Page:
Steak ‘n Shake, eager to shift more of its restaurants to franchise ownership, is now selling partnerships in all of its more than 400 company-owned restaurants for an initial investment of $10,000.
That’s a fraction of the typical investment for a Steak ‘n Shake restaurant. Initial investment on a “classic format” Steak ‘n Shake ranges from $1.6 million to $2.6 million, according to the company’s franchise disclosure documents.
Qualified operators would have to complete an extensive six-month training program and would pay the $10,000 to buy into the partnership. They would then be single-unit owner-operators.
A spokesperson for Steak ‘n Shake said that the plan is to convert all of the company’s corporate locations into these franchise partnerships.
The franchise partner would get 50% of the restaurant’s profits. The company did not answer questions as to who would be responsible for the costs associated with building and site improvements.
“I started my company with $15,000 and built a thriving enterprise,” Sardar Biglari, CEO of Steak ‘n Shake owner Biglari Holdings, said in a statement. “I want to provide an opportunity to other entrepreneurs who are highly motivated to excel but lack the financial means.”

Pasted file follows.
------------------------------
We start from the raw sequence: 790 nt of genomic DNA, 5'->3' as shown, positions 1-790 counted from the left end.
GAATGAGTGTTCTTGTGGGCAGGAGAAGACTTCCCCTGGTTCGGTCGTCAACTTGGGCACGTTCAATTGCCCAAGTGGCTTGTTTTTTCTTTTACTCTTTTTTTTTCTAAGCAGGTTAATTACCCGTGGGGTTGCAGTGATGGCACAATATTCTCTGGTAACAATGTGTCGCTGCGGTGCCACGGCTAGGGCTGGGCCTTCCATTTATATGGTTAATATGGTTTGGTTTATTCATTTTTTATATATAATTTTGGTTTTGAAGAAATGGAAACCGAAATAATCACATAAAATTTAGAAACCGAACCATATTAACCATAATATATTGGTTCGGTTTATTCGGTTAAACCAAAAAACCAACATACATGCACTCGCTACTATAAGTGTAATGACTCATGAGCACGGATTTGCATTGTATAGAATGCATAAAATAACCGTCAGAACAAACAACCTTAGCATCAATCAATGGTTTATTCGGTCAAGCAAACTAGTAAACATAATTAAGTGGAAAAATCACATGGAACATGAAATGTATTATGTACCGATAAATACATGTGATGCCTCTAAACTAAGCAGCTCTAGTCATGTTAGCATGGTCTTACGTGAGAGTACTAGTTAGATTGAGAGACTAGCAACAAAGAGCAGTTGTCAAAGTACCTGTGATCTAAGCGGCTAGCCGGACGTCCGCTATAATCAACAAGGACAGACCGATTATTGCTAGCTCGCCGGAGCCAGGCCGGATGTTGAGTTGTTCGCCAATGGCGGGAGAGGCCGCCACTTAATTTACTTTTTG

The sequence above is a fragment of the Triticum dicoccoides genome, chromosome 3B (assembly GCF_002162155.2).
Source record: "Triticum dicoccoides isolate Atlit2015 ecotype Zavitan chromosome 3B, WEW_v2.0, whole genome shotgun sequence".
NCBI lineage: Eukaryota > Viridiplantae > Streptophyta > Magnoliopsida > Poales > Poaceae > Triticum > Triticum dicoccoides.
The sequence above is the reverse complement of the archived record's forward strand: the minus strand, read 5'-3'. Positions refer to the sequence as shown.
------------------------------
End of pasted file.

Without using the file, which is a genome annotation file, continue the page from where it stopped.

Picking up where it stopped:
“What will be important to become a franchisee is not great capital but great ability,” he added. “We are seeking to harness the power of entrepreneurs and to create a company of owners.”
Biglari has wanted to shift the largely company-run Steak ‘n Shake into more of a franchise business for years. The company owns and operates roughly two-thirds of the company’s more than 600 locations.
“Our prospects in franchise operations—domestic and international—look bright,” Biglari wrote earlier this year in his annual letter to shareholders.
But franchisees would be buying into a brand that has struggled as of late. The chain’s same-store sales declined 3.4% in the quarter ended June 30, including a 6.4% decline in traffic. That came after a tough 2017 that Biglari called “not a very good year” and “lugubrious” in his letter.
A number of restaurant brands sell partnerships to owner-operators who then share in the profits. The most notable example is Atlanta-based chicken chain Chick-fil-A.
UPDATE: This story has been updated to include details of the partnerships.
Members help make our journalism possible. Become a Restaurant Business member today and unlock exclusive benefits, including unlimited access to all of our content. Sign up here.